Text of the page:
Disability Insurance For Hard-To-Insure Boomers
Every high-income baby boomer who wants to maintain a comfortable standard of living probably needs some private disability insurance, advisors say. And boomers who are helping to support children or loved ones need even more income protection.
One problem is that many boomers who do not get adequate disability coverage through their employers might have a hard time qualifying to buy individual coverage.
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Figures from the federal government show that about 5% of boomers with college degrees already suffer from some kind of disability serious enough to affect their jobs, and about half of those boomers have severe work disabilities.
Larry Schneider, owner of the Disability Insurance Resource Center, Albuquerque, N.M., a disability brokerage, says about 12% of the boomers whose applications cross his desk face serious underwriting challenges.
Some boomers understand they will have trouble getting disability insurance because they have health problems, such as diabetes or obesity, or they have not owned their companies or held their jobs long enough to build up solid income histories. Other applicants run into problems because they earn less than $20,000 per year, work out of their homes, are federal employees or travel overseas more than 2 weeks per year, Schneider says.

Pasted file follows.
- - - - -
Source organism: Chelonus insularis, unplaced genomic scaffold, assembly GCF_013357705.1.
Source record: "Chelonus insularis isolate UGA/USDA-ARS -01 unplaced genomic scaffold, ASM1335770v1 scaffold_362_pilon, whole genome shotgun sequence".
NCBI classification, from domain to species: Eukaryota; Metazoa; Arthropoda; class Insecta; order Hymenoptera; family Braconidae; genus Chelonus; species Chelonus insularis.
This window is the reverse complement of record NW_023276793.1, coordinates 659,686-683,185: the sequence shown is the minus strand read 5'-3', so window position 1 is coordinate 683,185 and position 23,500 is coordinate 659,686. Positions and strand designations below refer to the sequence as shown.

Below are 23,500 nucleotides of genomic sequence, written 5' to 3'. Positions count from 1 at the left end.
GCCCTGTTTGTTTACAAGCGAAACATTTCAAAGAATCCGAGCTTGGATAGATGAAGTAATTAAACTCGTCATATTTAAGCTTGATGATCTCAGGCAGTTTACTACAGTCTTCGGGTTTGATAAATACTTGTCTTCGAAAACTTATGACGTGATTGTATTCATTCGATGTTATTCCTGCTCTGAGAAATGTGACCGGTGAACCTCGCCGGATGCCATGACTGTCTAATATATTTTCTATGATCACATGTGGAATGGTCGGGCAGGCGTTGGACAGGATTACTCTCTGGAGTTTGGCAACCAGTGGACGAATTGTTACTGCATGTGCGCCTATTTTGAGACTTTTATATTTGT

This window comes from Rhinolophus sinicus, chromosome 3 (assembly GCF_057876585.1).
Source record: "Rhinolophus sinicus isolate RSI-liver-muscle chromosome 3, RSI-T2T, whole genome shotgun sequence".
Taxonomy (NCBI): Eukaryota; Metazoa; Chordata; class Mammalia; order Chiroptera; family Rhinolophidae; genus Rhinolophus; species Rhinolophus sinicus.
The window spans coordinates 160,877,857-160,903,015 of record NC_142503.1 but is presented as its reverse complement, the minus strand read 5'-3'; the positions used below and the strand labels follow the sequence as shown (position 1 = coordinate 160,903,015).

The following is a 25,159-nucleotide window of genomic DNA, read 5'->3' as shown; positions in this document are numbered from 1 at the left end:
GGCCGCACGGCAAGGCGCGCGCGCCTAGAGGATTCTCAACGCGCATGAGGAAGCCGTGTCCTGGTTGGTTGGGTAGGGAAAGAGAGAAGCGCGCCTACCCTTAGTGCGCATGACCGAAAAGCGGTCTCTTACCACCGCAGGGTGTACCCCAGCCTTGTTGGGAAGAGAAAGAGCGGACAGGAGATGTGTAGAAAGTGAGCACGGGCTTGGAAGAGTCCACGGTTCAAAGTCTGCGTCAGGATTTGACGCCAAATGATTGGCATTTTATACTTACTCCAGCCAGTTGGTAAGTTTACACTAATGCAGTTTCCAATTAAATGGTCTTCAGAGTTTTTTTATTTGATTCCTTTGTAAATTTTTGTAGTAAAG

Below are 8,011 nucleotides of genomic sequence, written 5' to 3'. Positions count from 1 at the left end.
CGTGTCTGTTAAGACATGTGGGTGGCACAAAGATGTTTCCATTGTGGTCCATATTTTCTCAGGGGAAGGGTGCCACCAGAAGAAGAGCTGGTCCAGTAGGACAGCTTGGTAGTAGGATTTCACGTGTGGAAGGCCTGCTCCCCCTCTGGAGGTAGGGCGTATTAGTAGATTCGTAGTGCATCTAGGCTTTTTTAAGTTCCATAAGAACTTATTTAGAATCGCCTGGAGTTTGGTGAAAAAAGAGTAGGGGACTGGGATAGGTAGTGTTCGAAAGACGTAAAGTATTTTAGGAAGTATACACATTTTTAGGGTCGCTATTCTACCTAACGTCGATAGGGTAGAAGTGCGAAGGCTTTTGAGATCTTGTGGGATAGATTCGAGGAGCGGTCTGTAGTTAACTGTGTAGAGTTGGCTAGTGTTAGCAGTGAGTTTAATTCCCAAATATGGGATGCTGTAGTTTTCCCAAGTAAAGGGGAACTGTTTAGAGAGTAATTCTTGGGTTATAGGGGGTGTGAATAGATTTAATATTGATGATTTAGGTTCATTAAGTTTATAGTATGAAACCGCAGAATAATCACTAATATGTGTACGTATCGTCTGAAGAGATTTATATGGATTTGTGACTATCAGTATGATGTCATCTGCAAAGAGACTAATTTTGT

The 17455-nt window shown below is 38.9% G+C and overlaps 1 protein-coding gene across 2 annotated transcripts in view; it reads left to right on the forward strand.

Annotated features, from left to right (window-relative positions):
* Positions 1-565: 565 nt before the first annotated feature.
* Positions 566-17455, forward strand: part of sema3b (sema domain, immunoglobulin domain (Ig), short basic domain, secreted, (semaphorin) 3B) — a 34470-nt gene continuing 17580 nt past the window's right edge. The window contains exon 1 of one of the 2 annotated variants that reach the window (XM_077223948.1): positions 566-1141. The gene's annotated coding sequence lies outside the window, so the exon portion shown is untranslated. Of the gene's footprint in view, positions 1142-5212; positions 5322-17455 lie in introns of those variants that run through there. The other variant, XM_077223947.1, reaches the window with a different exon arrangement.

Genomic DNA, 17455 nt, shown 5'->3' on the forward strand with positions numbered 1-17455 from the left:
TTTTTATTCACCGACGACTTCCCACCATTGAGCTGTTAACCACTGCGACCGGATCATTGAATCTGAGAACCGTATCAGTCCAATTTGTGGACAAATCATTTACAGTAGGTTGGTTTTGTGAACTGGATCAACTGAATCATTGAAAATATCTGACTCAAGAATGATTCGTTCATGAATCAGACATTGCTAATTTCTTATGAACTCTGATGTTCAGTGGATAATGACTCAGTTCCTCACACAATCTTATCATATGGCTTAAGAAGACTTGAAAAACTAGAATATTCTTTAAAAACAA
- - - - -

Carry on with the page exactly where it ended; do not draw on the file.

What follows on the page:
If you go to Iraq even 15 minutes, forget it, Schneider says.
Carriers are uncomfortable with the risks insureds face when they travel extensively, and few carriers look forward to investigating claims involving incidents that occur overseas, he adds.
Although carriers could exclude coverage for disabling conditions resulting from overseas travel, most simply deny policies to applicants who spend much time outside the United States, he says.
Meanwhile, many carriers are not sure whether low-income applicants, applicants with access to rich, disability-triggered federal retirement benefits or applicants who work out of their homes have much incentive to go back to work after they suffer from disabling illnesses or injuries, Schneider says.
Some small business owners have effective incomes that are much higher than the incomes they report to the Internal Revenue Service because of the wonders of modern accounting. In those cases, insurers go by the tax returns, he says.